(5) Includes for FY12 for Messrs. Johnson, Winkleblack, Moran, Milone and O’Hara , respectively, the following amounts: (i) the annual change in net present value of pension benefits for each executive, which is the difference between the accrued lump sum values for pension accruals as of May 1, 2011 and May 1, 2012: $1,724,039, $172,628, $162,241, $411,011, and $234,572, respectively; and (ii) the portion of interest accrued (but not currently paid or payable) on deferred compensation at a rate above 120% of the long-term Applicable Federal Rate (“AFR”): $70,889, $0, $0, $37,918, and $0, respectively.

 

(6)

In accordance with SEC rules, disclosure of perquisites and other personal benefits is omitted if the aggregate amount of such compensation for an executive is less than $10,000 for the year. If the total amount is $10,000 or more, each perquisite must be identified by type, and if the amount of any perquisite exceeds the greater of $25,000 or 10% of total perquisites, the dollar value must be disclosed. Perquisites and other personal benefits provided to NEOs include financial counseling, allowance for an automobile, and executive group umbrella liability insurance. Mr. Moran’s automobile benefit in the U.K., which is consistent with the benefit provided to other U.K. executives, includes the aggregate incremental cost of a leased vehicle, gas, value added taxes (“VAT”), administrative fees, and road use taxes. We permit limited use of our corporate aircraft by the NEOs and their

 

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  families, and the aggregate incremental cost of such personal use, if any, is included in this column (i). Aggregate incremental cost includes the following trip specific costs: fuel, travel expenses of the crew, hangar costs, flight-specific insurance, landing fees, airport taxes and fees, customs fees, in-flight food, passenger ground transportation, flight planning, weather contract services, and any “deadhead” segments of flights. We provide drivers for occasional business and personal use by the NEOs, and the aggregate incremental cost related to such personal use, if any, is included in this column (i). The aggregate incremental cost consists of driver overtime and meals and mileage for the car at the Internal Revenue Service’s published rates.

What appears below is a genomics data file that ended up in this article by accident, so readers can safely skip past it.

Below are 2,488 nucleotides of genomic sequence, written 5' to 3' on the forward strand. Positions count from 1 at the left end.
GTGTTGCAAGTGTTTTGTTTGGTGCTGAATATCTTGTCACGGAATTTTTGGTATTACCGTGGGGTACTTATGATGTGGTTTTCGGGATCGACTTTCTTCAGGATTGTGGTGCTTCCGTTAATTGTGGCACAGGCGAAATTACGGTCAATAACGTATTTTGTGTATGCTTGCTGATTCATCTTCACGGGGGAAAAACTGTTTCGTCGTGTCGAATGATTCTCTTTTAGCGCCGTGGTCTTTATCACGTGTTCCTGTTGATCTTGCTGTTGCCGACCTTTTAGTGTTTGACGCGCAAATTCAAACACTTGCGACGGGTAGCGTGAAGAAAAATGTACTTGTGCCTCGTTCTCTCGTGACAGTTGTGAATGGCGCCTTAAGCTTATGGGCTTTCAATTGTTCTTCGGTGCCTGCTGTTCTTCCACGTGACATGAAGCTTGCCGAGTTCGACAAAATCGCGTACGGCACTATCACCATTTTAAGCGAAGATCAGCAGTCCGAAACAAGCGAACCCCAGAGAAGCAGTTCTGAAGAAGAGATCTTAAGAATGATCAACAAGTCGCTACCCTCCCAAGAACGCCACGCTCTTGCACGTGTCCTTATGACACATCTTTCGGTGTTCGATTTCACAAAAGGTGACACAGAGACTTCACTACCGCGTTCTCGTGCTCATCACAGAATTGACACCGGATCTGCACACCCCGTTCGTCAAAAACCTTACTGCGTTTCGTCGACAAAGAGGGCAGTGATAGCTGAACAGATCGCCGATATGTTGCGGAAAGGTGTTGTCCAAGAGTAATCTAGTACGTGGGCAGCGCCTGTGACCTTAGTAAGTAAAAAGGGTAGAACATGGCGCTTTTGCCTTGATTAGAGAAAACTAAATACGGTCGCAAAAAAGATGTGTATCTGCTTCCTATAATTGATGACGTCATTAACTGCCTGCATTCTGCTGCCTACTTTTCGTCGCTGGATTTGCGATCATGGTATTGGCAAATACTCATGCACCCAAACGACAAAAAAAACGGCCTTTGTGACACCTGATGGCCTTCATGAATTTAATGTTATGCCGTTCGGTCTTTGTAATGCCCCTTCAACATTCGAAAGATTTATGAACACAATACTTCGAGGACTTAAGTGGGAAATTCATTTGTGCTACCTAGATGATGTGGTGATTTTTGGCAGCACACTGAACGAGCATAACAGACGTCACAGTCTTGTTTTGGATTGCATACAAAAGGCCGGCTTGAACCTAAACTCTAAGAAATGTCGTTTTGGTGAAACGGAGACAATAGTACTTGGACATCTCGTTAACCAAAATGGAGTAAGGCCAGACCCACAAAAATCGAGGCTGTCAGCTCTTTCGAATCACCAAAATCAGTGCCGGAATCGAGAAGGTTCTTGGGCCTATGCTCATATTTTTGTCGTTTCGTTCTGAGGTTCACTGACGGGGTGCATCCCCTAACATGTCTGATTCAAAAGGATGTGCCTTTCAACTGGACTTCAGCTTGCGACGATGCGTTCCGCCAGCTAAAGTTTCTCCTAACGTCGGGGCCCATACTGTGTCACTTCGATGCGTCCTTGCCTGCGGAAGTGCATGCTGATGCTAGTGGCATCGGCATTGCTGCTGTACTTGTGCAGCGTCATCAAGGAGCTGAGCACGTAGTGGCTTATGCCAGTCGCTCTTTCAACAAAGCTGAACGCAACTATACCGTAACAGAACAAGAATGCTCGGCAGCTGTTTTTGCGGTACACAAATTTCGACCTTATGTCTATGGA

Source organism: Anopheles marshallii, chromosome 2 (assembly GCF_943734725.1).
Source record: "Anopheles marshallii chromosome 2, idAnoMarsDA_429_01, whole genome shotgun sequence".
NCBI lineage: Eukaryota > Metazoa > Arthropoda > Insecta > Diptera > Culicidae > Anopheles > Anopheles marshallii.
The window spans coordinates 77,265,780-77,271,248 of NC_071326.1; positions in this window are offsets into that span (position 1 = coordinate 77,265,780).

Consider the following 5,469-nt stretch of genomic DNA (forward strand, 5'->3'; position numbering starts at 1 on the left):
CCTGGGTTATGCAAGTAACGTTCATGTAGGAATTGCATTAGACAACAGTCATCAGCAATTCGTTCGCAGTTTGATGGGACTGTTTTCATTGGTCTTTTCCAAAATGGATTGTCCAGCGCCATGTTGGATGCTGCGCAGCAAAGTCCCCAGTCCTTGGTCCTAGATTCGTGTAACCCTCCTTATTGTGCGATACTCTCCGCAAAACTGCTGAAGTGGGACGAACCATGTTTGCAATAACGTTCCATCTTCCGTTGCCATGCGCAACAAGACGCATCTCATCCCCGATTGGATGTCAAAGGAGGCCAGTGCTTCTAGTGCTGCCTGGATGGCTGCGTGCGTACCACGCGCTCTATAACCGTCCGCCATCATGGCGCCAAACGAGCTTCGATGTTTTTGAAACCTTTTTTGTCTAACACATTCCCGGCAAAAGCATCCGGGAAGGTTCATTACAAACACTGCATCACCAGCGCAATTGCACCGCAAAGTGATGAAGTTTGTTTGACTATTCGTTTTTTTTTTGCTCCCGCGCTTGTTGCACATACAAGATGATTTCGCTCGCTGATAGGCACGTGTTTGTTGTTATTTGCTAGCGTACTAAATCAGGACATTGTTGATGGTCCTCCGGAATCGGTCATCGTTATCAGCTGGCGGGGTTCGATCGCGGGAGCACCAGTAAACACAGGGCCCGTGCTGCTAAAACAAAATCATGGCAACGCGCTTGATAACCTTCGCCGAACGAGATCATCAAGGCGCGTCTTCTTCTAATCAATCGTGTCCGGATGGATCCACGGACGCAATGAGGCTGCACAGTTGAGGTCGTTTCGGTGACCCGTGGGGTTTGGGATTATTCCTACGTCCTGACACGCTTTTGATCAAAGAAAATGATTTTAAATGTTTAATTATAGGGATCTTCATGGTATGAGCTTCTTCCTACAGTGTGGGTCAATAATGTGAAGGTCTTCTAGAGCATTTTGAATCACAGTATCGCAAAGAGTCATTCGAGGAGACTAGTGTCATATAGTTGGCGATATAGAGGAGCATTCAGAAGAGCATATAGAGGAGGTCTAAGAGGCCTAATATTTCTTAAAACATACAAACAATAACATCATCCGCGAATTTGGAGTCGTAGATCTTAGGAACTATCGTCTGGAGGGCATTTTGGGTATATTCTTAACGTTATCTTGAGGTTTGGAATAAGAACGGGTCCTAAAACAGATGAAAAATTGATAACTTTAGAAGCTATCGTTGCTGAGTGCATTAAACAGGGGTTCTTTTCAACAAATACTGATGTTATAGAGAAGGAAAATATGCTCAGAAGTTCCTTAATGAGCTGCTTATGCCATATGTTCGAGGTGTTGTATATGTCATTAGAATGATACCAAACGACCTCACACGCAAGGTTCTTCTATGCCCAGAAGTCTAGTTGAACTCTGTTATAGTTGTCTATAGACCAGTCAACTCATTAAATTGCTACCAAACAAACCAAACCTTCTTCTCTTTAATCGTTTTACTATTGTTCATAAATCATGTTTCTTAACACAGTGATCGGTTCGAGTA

(7) In addition to the perquisites described in Footnote (6) above, this column includes for FY12 for Messrs. Johnson, Winkleblack, Moran, Milone, and O’Hara, the following: (i) amounts contributed by us under our Employee Retirement and Savings Plan and the Excess Plan: $929,989, $247,175, $242,655, $227,861, and $156,811, respectively; and (ii) amounts paid by us to NEOs for payment of premiums allocable to executive life insurance provided through the Company in the amounts of $254,661, $30,410, $32,151, $30,762, and $19,652, respectively. The amounts in column (i) do not include any value attributable to the Executive Estate Life Insurance Program (see the description in “Executive Estate Life Insurance Program” below).